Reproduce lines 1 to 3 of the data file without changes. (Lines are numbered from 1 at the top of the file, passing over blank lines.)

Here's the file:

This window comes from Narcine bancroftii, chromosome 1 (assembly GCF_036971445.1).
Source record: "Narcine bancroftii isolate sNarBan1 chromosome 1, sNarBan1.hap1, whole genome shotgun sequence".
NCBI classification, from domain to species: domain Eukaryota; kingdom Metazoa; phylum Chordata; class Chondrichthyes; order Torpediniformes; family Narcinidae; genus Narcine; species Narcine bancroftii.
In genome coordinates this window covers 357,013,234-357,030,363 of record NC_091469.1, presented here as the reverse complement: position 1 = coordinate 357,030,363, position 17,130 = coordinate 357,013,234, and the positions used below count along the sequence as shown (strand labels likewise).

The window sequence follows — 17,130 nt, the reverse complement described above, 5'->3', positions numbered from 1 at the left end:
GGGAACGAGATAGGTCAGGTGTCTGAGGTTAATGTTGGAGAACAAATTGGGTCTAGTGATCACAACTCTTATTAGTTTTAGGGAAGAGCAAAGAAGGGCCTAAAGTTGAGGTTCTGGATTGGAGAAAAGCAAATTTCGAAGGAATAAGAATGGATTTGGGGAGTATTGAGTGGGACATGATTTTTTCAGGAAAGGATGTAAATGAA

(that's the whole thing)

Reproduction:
This window comes from Narcine bancroftii, chromosome 1 (assembly GCF_036971445.1).
Source record: "Narcine bancroftii isolate sNarBan1 chromosome 1, sNarBan1.hap1, whole genome shotgun sequence".
NCBI classification, from domain to species: domain Eukaryota; kingdom Metazoa; phylum Chordata; class Chondrichthyes; order Torpediniformes; family Narcinidae; genus Narcine; species Narcine bancroftii.